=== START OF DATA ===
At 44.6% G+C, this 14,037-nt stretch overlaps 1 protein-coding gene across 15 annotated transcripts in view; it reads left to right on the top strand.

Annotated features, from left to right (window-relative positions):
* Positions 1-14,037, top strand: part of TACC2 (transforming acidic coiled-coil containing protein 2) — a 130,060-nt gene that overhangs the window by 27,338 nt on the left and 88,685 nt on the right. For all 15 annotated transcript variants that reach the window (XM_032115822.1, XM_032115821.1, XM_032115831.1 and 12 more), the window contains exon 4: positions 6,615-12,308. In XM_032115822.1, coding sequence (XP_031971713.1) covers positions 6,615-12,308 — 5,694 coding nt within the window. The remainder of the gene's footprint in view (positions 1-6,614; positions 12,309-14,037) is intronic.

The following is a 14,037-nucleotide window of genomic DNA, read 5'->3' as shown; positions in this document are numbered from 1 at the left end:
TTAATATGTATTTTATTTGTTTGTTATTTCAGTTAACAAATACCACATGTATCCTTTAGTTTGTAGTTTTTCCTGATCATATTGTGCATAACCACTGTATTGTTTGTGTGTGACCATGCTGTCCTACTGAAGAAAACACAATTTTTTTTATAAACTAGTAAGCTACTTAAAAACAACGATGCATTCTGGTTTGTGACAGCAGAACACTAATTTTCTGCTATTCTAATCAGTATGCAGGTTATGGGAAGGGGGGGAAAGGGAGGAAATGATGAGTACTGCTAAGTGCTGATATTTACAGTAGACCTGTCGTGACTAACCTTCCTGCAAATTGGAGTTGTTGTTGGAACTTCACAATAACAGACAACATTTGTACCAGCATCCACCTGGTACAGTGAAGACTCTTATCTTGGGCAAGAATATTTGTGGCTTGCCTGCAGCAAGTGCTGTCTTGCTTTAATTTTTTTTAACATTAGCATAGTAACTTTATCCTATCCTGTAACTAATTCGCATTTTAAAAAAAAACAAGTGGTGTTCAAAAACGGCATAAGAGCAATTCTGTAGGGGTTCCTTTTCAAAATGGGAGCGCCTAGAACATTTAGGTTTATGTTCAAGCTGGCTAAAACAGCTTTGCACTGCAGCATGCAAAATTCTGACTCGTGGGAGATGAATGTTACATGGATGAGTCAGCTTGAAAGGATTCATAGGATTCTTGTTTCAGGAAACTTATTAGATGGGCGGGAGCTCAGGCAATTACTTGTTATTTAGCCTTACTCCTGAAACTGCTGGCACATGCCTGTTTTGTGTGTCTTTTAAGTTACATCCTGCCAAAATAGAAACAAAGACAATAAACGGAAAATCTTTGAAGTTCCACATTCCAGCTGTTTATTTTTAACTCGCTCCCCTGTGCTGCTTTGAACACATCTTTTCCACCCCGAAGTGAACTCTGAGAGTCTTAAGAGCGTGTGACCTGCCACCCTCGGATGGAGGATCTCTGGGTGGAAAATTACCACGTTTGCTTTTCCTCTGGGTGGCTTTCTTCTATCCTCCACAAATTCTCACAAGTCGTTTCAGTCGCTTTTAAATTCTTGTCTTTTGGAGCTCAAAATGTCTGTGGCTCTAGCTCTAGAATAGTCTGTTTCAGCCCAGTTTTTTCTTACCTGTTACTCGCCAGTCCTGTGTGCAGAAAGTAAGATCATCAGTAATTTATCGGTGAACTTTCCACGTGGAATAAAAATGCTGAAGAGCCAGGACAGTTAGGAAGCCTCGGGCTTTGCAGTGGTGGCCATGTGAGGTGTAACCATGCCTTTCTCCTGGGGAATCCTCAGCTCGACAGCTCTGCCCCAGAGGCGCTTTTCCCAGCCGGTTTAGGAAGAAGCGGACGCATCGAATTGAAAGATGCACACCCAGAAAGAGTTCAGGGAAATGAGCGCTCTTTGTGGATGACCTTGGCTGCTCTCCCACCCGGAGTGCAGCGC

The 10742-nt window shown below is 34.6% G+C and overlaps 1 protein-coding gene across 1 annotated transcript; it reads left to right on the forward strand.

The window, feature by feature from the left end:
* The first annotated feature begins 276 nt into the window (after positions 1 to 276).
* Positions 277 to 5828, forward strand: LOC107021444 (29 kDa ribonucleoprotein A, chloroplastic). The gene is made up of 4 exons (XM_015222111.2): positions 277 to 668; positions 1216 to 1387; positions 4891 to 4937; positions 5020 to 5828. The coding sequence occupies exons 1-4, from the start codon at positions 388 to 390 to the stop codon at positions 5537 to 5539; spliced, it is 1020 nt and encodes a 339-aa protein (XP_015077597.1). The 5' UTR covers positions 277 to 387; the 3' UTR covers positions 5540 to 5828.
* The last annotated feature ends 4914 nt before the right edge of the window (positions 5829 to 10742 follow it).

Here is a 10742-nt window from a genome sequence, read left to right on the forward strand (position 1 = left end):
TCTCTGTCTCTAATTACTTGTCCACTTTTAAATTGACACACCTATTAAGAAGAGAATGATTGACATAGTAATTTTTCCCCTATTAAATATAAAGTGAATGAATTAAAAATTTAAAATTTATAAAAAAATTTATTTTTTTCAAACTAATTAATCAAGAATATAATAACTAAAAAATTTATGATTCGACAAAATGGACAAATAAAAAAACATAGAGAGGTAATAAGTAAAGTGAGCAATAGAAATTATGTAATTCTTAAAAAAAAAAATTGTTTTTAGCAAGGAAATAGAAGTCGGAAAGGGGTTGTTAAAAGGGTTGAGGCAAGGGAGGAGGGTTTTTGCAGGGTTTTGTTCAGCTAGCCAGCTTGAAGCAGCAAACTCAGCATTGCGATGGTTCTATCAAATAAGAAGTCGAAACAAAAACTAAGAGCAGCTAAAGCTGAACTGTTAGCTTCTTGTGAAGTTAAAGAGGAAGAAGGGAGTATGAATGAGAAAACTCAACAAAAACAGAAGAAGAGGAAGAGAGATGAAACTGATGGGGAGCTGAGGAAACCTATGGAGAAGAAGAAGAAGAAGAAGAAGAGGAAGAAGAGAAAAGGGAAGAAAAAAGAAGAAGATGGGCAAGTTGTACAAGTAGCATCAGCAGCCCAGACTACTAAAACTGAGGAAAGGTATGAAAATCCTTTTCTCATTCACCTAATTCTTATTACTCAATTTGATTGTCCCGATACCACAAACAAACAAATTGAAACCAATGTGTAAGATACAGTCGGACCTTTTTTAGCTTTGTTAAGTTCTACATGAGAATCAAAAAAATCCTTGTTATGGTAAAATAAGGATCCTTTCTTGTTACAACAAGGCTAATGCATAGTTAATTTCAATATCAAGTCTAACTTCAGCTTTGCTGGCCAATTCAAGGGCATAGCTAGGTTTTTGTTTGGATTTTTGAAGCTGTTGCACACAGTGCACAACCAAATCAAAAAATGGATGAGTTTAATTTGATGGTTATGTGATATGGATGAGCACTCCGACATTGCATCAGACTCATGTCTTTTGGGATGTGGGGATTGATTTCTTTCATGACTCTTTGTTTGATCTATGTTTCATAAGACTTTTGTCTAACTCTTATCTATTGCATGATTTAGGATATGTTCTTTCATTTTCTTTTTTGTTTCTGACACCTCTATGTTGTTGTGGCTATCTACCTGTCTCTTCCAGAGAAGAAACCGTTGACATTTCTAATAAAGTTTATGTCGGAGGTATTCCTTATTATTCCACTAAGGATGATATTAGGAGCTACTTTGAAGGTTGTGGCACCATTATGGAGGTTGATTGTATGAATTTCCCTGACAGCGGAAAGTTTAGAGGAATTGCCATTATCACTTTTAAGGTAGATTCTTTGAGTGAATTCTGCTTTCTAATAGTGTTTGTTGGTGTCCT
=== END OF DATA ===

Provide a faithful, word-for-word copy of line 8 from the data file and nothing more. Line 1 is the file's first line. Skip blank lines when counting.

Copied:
* The first annotated feature begins 276 nt into the window (after positions 1 to 276).